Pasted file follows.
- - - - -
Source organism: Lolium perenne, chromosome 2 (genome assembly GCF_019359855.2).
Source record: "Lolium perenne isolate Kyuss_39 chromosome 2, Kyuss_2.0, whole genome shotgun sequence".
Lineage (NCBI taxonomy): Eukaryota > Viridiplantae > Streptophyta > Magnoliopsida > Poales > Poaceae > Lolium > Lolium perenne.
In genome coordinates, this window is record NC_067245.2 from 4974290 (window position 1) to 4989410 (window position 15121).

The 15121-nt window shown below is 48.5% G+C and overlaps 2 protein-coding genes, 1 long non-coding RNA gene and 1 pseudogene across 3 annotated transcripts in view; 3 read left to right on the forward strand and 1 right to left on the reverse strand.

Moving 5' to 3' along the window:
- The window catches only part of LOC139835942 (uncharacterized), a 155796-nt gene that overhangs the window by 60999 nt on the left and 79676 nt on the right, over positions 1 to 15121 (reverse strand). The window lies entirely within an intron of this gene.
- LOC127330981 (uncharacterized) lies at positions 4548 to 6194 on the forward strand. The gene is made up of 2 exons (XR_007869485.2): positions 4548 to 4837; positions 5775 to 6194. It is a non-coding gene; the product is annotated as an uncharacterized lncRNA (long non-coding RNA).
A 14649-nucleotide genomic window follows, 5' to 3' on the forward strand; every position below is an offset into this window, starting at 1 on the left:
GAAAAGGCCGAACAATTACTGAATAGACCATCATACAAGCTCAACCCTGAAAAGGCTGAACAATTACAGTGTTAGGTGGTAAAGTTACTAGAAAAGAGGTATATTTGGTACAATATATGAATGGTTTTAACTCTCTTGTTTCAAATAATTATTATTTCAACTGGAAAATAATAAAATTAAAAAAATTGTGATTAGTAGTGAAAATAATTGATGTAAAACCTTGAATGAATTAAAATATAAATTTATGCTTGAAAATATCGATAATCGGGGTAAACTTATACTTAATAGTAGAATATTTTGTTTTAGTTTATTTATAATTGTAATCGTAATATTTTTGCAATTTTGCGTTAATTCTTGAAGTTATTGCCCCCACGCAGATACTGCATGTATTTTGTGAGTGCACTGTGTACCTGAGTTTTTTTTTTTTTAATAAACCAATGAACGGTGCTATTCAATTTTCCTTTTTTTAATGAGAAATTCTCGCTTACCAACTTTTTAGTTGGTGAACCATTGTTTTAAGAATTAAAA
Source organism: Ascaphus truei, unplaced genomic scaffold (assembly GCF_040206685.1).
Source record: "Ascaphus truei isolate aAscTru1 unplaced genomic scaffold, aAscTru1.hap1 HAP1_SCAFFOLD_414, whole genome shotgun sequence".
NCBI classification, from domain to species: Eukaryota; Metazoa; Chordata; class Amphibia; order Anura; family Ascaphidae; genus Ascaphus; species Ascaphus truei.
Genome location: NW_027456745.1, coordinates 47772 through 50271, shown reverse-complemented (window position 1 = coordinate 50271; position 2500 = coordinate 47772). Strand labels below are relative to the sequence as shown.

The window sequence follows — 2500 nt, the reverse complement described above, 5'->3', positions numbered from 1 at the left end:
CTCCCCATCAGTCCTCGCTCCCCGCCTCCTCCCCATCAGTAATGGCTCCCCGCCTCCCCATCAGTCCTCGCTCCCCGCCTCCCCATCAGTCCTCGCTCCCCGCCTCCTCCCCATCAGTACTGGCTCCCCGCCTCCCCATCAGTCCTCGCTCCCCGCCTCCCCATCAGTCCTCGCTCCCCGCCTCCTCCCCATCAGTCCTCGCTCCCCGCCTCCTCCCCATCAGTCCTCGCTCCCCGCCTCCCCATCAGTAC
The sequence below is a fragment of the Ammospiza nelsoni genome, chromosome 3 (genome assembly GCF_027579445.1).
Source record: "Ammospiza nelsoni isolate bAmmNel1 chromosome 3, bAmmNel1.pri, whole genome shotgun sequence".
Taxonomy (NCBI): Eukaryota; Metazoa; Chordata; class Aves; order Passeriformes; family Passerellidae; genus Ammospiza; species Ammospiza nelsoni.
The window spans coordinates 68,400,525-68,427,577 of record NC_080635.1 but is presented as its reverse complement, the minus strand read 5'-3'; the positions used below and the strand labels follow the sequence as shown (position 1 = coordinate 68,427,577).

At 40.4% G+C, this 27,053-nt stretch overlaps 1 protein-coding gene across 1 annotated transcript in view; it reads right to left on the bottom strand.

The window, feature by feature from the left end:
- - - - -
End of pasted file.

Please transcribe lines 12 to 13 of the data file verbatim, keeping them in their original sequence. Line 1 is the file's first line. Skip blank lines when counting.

Source record: "Ascaphus truei isolate aAscTru1 unplaced genomic scaffold, aAscTru1.hap1 HAP1_SCAFFOLD_414, whole genome shotgun sequence".
NCBI classification, from domain to species: Eukaryota; Metazoa; Chordata; class Amphibia; order Anura; family Ascaphidae; genus Ascaphus; species Ascaphus truei.